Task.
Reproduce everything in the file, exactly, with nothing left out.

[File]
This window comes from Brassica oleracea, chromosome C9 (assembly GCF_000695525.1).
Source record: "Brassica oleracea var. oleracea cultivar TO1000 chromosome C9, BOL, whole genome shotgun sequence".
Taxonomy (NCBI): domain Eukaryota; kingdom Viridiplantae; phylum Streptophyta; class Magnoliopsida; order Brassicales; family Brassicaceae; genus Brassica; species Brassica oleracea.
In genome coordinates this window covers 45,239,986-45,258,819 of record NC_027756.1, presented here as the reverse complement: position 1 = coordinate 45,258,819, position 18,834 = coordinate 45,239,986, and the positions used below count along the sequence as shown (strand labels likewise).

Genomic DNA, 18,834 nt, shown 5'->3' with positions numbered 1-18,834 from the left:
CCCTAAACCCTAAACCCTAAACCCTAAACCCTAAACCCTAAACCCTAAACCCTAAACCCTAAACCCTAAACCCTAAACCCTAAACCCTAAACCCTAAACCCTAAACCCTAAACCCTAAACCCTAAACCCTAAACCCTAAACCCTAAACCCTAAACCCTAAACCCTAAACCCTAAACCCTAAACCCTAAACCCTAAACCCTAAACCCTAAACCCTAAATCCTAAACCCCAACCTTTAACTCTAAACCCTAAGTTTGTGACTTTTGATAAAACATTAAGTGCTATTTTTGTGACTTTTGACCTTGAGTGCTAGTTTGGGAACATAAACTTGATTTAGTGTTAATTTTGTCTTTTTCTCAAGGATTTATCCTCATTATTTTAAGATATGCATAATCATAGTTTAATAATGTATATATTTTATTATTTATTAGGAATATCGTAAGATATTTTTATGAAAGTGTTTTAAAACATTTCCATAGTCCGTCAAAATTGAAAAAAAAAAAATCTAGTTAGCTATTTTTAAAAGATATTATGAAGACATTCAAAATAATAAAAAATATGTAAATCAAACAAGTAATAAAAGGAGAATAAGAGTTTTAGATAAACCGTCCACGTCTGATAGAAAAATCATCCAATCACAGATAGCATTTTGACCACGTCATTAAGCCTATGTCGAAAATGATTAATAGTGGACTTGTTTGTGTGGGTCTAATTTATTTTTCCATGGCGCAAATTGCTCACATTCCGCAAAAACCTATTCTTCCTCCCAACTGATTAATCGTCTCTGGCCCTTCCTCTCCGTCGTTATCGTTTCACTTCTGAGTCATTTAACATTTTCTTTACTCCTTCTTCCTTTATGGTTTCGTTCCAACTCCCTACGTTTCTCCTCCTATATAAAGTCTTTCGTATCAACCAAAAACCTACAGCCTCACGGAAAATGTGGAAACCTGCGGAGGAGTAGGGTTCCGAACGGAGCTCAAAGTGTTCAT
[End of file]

This window comes from Brassica oleracea, chromosome C9 (assembly GCF_000695525.1).
Source record: "Brassica oleracea var. oleracea cultivar TO1000 chromosome C9, BOL, whole genome shotgun sequence".
Taxonomy (NCBI): domain Eukaryota; kingdom Viridiplantae; phylum Streptophyta; class Magnoliopsida; order Brassicales; family Brassicaceae; genus Brassica; species Brassica oleracea.
In genome coordinates this window covers 45,239,986-45,258,819 of record NC_027756.1, presented here as the reverse complement: position 1 = coordinate 45,258,819, position 18,834 = coordinate 45,239,986, and the positions used below count along the sequence as shown (strand labels likewise).

Genomic DNA, 18,834 nt, shown 5'->3' with positions numbered 1-18,834 from the left:
CCCTAAACCCTAAACCCTAAACCCTAAACCCTAAACCCTAAACCCTAAACCCTAAACCCTAAACCCTAAACCCTAAACCCTAAACCCTAAACCCTAAACCCTAAACCCTAAACCCTAAACCCTAAACCCTAAACCCTAAACCCTAAACCCTAAACCCTAAACCCTAAACCCTAAACCCTAAACCCTAAACCCTAAACCCTAAACCCTAAACCCTAAATCCTAAACCCCAACCTTTAACTCTAAACCCTAAGTTTGTGACTTTTGATAAAACATTAAGTGCTATTTTTGTGACTTTTGACCTTGAGTGCTAGTTTGGGAACATAAACTTGATTTAGTGTTAATTTTGTCTTTTTCTCAAGGATTTATCCTCATTATTTTAAGATATGCATAATCATAGTTTAATAATGTATATATTTTATTATTTATTAGGAATATCGTAAGATATTTTTATGAAAGTGTTTTAAAACATTTCCATAGTCCGTCAAAATTGAAAAAAAAAAAATCTAGTTAGCTATTTTTAAAAGATATTATGAAGACATTCAAAATAATAAAAAATATGTAAATCAAACAAGTAATAAAAGGAGAATAAGAGTTTTAGATAAACCGTCCACGTCTGATAGAAAAATCATCCAATCACAGATAGCATTTTGACCACGTCATTAAGCCTATGTCGAAAATGATTAATAGTGGACTTGTTTGTGTGGGTCTAATTTATTTTTCCATGGCGCAAATTGCTCACATTCCGCAAAAACCTATTCTTCCTCCCAACTGATTAATCGTCTCTGGCCCTTCCTCTCCGTCGTTATCGTTTCACTTCTGAGTCATTTAACATTTTCTTTACTCCTTCTTCCTTTATGGTTTCGTTCCAACTCCCTACGTTTCTCCTCCTATATAAAGTCTTTCGTATCAACCAAAAACCTACAGCCTCACGGAAAATGTGGAAACCTGCGGAGGAGTAGGGTTCCGAACGGAGCTCAAAGTGTTCAT